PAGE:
Brimbank Council launches new solar – powered carpark

Brimbank Council launches new solar – powered carpark

Brimbank Council has continued to demonstrate its commitment to rooftop solar with a multi-deck in Sunshine now featuring a solar PV array and electric vehicle charging stations.

Situated just 20km from Melbourne’s CBD, the rising population in Sunshine has caused the Council to reconsider power sources and supplies to the area. As the metropolis’s second-largest municipality, it has already carried out several similar projects. This includes the 82kW solar array which now sits on top of a multi-deck carpark in the thriving suburb.

A keen eye on solar

This development comes as the latest in a string of developments from the Brimbank Council, which has its sights set hard on achieving its goal to source 100% of its energy for all council buildings and streetlights through renewable energies. The Council wants to fulfil this goal by 2021, alongside a reduction of greenhouse gas emissions by 50%, by the year 2023.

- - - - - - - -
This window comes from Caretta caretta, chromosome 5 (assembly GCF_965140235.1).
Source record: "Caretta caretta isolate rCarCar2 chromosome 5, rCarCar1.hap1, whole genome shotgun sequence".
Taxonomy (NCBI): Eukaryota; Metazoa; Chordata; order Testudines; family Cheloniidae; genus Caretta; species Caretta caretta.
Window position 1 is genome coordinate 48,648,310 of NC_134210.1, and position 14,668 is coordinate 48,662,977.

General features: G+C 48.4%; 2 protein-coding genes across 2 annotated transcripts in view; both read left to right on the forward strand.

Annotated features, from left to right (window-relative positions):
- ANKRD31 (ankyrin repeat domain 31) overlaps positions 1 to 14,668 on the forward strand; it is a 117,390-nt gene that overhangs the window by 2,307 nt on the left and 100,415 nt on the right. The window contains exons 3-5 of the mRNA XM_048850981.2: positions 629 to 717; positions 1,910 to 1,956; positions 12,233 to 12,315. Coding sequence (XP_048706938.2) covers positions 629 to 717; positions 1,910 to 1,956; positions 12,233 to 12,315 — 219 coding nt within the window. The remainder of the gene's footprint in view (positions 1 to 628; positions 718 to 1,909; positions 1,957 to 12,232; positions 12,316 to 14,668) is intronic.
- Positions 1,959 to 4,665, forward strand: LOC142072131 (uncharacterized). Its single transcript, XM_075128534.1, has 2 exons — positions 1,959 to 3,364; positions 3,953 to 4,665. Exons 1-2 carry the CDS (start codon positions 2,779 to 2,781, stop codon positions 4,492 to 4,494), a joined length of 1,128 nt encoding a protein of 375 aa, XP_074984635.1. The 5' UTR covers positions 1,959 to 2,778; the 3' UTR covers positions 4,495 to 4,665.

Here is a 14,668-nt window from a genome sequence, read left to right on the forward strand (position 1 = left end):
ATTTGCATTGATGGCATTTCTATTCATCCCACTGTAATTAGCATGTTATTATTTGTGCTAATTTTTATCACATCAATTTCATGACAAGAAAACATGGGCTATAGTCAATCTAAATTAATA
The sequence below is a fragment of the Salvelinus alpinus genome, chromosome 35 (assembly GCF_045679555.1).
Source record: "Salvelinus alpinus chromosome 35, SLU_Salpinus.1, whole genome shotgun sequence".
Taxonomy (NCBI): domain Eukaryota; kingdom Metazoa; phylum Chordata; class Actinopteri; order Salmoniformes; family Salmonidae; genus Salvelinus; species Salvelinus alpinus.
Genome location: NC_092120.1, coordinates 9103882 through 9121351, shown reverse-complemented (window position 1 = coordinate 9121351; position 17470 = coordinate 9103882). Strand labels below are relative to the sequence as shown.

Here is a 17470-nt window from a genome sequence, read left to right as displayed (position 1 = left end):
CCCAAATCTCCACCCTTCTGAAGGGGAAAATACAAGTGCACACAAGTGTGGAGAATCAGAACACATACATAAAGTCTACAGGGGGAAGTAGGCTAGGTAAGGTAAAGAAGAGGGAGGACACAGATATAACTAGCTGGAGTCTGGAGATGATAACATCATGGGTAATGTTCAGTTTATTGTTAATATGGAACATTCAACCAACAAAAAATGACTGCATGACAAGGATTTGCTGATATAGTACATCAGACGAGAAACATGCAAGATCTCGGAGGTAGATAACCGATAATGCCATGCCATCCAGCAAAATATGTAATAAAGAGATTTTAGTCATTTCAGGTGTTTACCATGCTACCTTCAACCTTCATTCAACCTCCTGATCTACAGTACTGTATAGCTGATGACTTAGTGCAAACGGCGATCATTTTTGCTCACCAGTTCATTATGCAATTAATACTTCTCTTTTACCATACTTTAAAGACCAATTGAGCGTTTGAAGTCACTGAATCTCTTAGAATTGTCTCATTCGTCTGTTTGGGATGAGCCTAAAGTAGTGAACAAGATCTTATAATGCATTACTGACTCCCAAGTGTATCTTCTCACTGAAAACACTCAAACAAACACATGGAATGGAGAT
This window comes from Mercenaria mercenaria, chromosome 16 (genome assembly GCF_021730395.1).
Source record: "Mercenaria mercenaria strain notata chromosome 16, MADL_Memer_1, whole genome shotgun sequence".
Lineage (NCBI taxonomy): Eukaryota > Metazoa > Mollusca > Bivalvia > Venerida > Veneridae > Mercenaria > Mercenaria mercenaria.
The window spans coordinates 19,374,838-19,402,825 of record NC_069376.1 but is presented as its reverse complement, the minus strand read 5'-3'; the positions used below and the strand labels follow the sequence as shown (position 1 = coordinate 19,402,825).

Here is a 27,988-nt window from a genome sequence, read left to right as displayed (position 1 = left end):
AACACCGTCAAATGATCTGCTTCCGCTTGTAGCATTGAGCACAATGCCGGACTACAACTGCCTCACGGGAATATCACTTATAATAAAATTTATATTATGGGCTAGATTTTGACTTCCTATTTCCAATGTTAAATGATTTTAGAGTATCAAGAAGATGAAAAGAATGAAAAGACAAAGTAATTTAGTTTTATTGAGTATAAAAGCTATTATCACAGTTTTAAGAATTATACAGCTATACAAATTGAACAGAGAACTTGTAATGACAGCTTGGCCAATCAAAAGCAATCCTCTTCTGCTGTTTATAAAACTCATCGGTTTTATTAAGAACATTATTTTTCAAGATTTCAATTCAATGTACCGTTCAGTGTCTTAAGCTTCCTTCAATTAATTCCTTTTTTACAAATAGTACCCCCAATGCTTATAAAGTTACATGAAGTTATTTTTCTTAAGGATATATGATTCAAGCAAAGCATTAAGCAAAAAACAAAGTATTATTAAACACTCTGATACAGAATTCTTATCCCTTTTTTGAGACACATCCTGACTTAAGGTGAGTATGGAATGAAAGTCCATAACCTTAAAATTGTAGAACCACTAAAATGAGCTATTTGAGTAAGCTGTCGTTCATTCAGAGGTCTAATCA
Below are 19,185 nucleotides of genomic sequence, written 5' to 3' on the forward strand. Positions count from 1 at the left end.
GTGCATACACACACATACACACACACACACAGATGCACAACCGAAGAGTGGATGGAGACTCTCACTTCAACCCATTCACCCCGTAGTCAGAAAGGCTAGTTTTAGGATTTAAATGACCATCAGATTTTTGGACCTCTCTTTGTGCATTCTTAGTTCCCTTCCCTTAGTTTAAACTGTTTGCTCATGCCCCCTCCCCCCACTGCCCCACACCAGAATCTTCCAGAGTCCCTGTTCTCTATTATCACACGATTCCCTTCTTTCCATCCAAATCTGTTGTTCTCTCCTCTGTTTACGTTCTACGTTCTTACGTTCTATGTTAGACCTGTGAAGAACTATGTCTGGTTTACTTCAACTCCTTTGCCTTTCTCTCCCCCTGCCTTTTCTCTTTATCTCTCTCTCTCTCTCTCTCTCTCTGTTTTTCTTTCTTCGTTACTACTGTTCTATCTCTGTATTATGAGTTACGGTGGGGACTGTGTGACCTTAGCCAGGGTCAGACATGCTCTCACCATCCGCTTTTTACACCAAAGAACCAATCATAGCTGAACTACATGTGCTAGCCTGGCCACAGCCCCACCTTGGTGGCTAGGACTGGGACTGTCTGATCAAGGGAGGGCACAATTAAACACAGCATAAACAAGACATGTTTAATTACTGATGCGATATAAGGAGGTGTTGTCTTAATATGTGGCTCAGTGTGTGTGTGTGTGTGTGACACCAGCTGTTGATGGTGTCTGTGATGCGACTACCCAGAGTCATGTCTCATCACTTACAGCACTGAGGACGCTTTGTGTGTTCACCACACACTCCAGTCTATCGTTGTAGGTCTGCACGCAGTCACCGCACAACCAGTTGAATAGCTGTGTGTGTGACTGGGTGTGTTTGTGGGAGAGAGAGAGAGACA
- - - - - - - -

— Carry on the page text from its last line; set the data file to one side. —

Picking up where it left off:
Georgina Papfotiou, Brimbank’s Mayor, said the development brings solar power generated by the panels across the carpark, then providing all electricity needed for the entire carp park itself. The array is forecasted to produce enough energy also to power the Council’s expansive fleet of EVs.

The development also contributes to the rising trend across Australia of shopping centres and carparks investing in solar-shaded parking. In Townsville, a 1.5MW installation spans across 500 car spaces at Willows Shopping Centre, for example.

And this trend doesn’t just stop at shopping centres. In 2019, Flinders University developed an array of 4,135 panels across its solar carport, designed and built by Solgen Energy and Tonkin Shutz respectively.

Historically, Brimbank City Council has seen a number of developments set themselves in place within the solar field. This includes arrays across 34 of its buildings, creating almost one megawatt of energy in total. This generation saves the Council approximately $270,000 a year on electricity costs.

More to come

But the Council’s sights on solar isn’t slowing down, with a Greenhouse Reduction Strategy already in place. It will utilise a further 1.5MW solar PV capacity across a number of additional Council sites. It will also help to achieve its 2023 target for emissions reductions. Additionally, the Council is looking to optimise any remaining capacity to help pay for itself over the next five years only.